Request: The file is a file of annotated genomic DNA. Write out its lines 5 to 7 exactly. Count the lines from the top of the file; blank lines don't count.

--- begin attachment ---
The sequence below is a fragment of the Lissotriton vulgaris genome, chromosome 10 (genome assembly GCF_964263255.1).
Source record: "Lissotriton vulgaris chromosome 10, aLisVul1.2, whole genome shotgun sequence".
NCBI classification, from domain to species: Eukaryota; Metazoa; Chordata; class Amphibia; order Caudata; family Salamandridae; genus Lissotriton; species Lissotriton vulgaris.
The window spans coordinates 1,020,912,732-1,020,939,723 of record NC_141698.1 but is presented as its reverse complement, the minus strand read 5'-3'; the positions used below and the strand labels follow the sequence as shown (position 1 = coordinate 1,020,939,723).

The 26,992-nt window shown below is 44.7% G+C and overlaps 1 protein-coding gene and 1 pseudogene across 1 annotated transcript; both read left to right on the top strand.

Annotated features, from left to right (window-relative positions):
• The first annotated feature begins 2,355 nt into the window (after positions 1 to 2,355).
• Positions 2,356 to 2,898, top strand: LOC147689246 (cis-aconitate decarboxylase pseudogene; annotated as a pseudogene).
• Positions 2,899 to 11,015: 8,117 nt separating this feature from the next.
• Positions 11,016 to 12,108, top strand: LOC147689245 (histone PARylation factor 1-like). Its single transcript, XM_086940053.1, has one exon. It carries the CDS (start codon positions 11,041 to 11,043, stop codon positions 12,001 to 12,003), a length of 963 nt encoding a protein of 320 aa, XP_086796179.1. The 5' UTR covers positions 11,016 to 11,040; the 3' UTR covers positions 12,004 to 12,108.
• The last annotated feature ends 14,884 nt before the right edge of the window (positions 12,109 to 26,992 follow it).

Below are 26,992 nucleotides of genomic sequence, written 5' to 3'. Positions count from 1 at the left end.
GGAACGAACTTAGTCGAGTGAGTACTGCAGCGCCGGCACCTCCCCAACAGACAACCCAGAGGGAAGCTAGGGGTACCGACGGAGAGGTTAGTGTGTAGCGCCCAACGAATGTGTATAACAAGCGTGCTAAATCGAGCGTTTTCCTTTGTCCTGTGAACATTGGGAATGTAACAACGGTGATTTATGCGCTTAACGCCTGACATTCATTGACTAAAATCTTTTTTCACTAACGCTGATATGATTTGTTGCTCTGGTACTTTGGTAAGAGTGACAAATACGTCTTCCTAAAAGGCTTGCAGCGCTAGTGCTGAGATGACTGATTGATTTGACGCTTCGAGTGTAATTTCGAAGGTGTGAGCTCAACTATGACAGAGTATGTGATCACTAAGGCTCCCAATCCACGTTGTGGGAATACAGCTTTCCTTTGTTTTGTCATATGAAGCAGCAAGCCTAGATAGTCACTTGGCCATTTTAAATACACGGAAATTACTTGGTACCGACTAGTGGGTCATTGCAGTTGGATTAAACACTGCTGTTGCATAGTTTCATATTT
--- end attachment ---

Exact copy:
The 26,992-nt window shown below is 44.7% G+C and overlaps 1 protein-coding gene and 1 pseudogene across 1 annotated transcript; both read left to right on the top strand.

Annotated features, from left to right (window-relative positions):
• The first annotated feature begins 2,355 nt into the window (after positions 1 to 2,355).